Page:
If every typography book were written like Just My Type: A Book About Fonts (Amazon: US|UK|DE), more people would care about the subject. British author and journalist Simon Garfield’s tone is so accessible, it feels like he lived through 600 years of history and just popped by to talk about it. Font geeks will enjoy his snappy vignettes on influential designers, why quick brown foxes jump over lazy dogs, and the life and death of something called an interrobang. For the casual font user, Garfield demystifies industry-specific hang-ups, such as the difference between a font and a typeface, or why someone might choose Gotham over Gill Sans. This is not a technical manual. It’s not merely “a book about fonts” as Garfield humbly suggests. Just My Type is a collection of stories about people — the men and women behind this age-old craft — and purpose — the way type has influenced culture and vice versa.
The book is divided into 12 short chapters that contain easy-to-read anecdotes with unexpected twists. About half of these are followed by “font breaks,” which go into detail about one or a few fonts. “Type is a living element,” writes Garfield. So the book is not organized according to classification or chronology. Instead the reader may choose from a tome of stand-alone stories which can be read in or out of order, as a whole or in parts. It begins with a defense of Comic Sans, but waits until the end to list “the worst typefaces in the world.”
Now may be the first time a book like this makes sense. In Garfield’s words, “Computers have rendered us all gods of type.” Everyone now uses fonts and many find pleasure in making their choices. But why should anyone care to learn about typography’s past? Garfield writes:
“One can wander around the streets admiring typefaces on signs and shops with not a care for their history. But it may increase our love of them if we know who made them, and what they were aiming for.”
Typophiles will pore over the chapter about Doves, the font that drowned. All will likely recoil at type designer Eric Gill’s various forms of experimentation (in and out of the foundry). The delicate swashes in the typeface Caslon make more sense when we consider that its creator first worked as a gunsmith. And typographer John Baskerville’s dishonorable burial is all too ironic since he first worked as an engraver of headstones. In a chapter called “Can a font make me popular?” Garfield describes designer Matthew Carter as a man who matches his type: “a classicist with a ponytail.” Carter’s love of type began with his mother, who cut letters out of paper and stored them in a box. Years later, when Carter found them, he discovered, “They were Gill Sans, and they had tooth marks in them.”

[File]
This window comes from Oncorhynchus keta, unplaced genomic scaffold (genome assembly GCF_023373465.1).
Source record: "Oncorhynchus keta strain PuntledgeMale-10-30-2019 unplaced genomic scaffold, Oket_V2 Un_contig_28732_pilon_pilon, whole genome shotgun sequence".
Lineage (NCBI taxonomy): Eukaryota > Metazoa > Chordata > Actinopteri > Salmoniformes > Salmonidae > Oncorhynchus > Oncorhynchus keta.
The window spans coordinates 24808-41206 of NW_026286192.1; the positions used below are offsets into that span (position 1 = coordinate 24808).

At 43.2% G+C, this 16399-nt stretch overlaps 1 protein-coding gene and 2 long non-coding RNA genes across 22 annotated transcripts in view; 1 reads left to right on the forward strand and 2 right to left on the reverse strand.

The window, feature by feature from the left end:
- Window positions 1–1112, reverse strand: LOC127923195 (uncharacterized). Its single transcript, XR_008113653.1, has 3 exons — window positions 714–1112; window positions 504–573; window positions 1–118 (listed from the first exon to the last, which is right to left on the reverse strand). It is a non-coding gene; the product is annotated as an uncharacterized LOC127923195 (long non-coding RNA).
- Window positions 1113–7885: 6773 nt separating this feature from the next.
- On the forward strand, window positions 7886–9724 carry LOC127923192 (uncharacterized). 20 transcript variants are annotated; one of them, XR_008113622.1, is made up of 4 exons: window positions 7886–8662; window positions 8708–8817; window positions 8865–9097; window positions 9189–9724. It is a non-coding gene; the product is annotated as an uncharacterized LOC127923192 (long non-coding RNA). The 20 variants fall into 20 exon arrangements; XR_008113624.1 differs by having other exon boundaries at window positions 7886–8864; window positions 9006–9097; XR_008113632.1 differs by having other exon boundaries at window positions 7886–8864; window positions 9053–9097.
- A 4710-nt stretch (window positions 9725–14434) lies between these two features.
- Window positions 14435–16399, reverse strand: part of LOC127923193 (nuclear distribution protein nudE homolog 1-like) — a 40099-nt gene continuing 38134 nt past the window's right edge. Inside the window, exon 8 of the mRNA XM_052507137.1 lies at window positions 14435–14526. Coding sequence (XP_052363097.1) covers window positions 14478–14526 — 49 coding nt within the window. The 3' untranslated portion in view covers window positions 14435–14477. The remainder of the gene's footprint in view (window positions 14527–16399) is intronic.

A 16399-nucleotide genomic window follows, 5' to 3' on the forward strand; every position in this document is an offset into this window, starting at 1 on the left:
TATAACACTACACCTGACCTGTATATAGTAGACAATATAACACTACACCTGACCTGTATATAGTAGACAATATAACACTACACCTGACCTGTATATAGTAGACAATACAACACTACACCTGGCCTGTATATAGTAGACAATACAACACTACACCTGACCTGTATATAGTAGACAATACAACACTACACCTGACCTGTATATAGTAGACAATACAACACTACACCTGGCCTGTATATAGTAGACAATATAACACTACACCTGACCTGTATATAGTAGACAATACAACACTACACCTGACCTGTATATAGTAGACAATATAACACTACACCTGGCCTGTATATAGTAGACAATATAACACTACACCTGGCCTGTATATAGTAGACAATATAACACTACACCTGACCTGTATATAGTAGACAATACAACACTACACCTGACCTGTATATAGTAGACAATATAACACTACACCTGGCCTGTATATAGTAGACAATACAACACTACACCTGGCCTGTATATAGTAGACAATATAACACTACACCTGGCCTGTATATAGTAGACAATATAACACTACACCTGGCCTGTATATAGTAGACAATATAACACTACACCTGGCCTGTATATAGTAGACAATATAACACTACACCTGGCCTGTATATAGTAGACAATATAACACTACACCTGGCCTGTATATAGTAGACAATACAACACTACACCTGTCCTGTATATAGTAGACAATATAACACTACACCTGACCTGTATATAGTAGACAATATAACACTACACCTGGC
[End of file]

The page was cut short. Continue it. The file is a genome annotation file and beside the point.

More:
From Gutenberg to Gotham, type’s legacy is in social impact. Garfield shows how the invention of the first mechanical printing press, which was the inception of type in the 1440s, directly resulted in a more learned world. He discusses how the use of “a type consciously chosen to suggest forward thinking without frightening the horses,” helped elect President Barack Obama. This font, called Gotham, was more sophisticated, more contemporary and more flexible than the team’s original choice, Gill Sans.
Where will type go next? Garfield doesn’t talk about digital publications or web typography. But those who fear that print is dying can get some perspective by reading this book. History shows that every technological development — be it hot metal compositing (late 1880s), Letraset (1959) or the Macintosh computer (1984) — opened new doors for type design, even if it did send the industry into panic. Today’s advancements are coming at a faster pace, but type will surely endure. After all, “the leaden army that conquers the world” doesn’t have to be made of lead.
Throughout the book, Garfield questions the impulse to continue designing new typefaces. There are over 100,000 fonts in circulation today. And after 560 years of movable type, why do we continue to make more fonts? The question has been asked since Helvetica was a newborn. Jonathan Barnbrook, a renowned British typographer said in the book:
“Typography truly reflects the whole of human life and it changes with each generation. It may as well be the most direct visual representation of the tone of voice with which we express the spirit of the time.”
Garfield adds to this:
“The world and its contents are continually changing. We need to express ourselves in new ways.”
Will there ever be a perfect typeface — one that is legible, readable, versatile, beautiful and culturally stimulating? Of course not. No one font can be everyone’s type.
Photos above show the UK edition, published by Profile Books in 2010. Just My Type was also released in the Unites States by Gotham Books in September 2011.
About the Reviewer
Aggie Toppins is an MFA candidate in graphic design at the Maryland Institute College of Art. She has worked for several years at agencies in Chicago and Cincinnati doing environmental graphics, brand identities and communication design. She is passionate about making work that helps people share their stories. A proud Midwesterner, Aggie currently lives in Baltimore with her husband Jason and her basset hound Jolly.